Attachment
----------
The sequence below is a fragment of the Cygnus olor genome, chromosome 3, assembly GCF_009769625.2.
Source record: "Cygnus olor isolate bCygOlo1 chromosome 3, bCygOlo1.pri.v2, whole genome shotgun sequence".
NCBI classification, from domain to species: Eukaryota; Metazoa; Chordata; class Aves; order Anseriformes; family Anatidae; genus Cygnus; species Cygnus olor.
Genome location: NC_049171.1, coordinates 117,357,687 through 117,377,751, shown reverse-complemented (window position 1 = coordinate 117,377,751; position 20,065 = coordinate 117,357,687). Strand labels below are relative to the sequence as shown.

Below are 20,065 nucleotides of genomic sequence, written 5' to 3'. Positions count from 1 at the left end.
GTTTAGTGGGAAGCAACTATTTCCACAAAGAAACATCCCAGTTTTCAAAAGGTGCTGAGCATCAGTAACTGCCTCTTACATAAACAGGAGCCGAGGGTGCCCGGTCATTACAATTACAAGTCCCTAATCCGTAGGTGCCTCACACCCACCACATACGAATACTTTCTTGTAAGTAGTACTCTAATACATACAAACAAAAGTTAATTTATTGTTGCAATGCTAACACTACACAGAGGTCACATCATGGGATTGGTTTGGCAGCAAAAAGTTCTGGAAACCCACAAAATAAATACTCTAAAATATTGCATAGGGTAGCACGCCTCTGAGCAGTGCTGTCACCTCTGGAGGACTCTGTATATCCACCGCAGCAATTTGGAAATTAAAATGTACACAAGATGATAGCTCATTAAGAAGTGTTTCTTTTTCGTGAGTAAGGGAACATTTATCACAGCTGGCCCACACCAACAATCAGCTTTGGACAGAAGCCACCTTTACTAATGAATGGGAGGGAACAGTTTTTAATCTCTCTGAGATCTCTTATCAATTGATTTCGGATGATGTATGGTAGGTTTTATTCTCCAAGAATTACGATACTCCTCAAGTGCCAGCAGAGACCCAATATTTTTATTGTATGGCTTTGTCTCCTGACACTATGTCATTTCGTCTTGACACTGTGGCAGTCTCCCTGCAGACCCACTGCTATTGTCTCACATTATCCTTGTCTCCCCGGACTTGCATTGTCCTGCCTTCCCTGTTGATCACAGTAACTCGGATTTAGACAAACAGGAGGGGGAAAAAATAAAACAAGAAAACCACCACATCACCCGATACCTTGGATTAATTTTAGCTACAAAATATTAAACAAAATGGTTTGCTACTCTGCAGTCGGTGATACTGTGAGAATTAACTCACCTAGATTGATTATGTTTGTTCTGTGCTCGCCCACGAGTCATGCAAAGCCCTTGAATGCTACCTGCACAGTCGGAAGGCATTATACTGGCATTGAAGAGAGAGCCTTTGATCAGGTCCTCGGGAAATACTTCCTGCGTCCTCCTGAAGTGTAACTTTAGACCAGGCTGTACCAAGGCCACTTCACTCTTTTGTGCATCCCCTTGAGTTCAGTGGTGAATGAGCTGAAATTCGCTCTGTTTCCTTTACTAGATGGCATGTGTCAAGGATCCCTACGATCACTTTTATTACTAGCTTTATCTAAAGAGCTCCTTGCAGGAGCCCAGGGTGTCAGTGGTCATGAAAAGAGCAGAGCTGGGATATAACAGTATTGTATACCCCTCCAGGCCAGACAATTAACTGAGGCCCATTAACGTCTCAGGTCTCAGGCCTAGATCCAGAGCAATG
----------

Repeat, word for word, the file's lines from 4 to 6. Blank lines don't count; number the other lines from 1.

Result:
Genome location: NC_049171.1, coordinates 117,357,687 through 117,377,751, shown reverse-complemented (window position 1 = coordinate 117,377,751; position 20,065 = coordinate 117,357,687). Strand labels below are relative to the sequence as shown.

Below are 20,065 nucleotides of genomic sequence, written 5' to 3'. Positions count from 1 at the left end.
GTTTAGTGGGAAGCAACTATTTCCACAAAGAAACATCCCAGTTTTCAAAAGGTGCTGAGCATCAGTAACTGCCTCTTACATAAACAGGAGCCGAGGGTGCCCGGTCATTACAATTACAAGTCCCTAATCCGTAGGTGCCTCACACCCACCACATACGAATACTTTCTTGTAAGTAGTACTCTAATACATACAAACAAAAGTTAATTTATTGTTGCAATGCTAACACTACACAGAGGTCACATCATGGGATTGGTTTGGCAGCAAAAAGTTCTGGAAACCCACAAAATAAATACTCTAAAATATTGCATAGGGTAGCACGCCTCTGAGCAGTGCTGTCACCTCTGGAGGACTCTGTATATCCACCGCAGCAATTTGGAAATTAAAATGTACACAAGATGATAGCTCATTAAGAAGTGTTTCTTTTTCGTGAGTAAGGGAACATTTATCACAGCTGGCCCACACCAACAATCAGCTTTGGACAGAAGCCACCTTTACTAATGAATGGGAGGGAACAGTTTTTAATCTCTCTGAGATCTCTTATCAATTGATTTCGGATGATGTATGGTAGGTTTTATTCTCCAAGAATTACGATACTCCTCAAGTGCCAGCAGAGACCCAATATTTTTATTGTATGGCTTTGTCTCCTGACACTATGTCATTTCGTCTTGACACTGTGGCAGTCTCCCTGCAGACCCACTGCTATTGTCTCACATTATCCTTGTCTCCCCGGACTTGCATTGTCCTGCCTTCCCTGTTGATCACAGTAACTCGGATTTAGACAAACAGGAGGGGGAAAAAATAAAACAAGAAAACCACCACATCACCCGATACCTTGGATTAATTTTAGCTACAAAATATTAAACAAAATGGTTTGCTACTCTGCAGTCGGTGATACTGTGAGAATTAACTCACCTAGATTGATTATGTTTGTTCTGTGCTCGCCCACGAGTCATGCAAAGCCCTTGAATGCTACCTGCACAGTCGGAAGGCATTATACTGGCATTGAAGAGAGAGCCTTTGATCAGGTCCTCGGGAAATACTTCCTGCGTCCTCCTGAAGTGTAACTTTAGACCAGGCTGTACCAAGGCCACTTCACTCTTTTGTGCATCCCCTTGAGTTCAGTGGTGAATGAGCTGAAATTCGCTCTGTTTCCTTTACTAGATGGCATGTGTCAAGGATCCCTACGATCACTTTTATTACTAGCTTTATCTAAAGAGCTCCTTGCAGGAGCCCAGGGTGTCAGTGGTCATGAAAAGAGCAGAGCTGGGATATAACAGTATTGTATACCCCTCCAGGCCAGACAATTAACTGAGGCCCATTAACGTCTCAGGTCTCAGGCCTAGATCCAGAGCAATG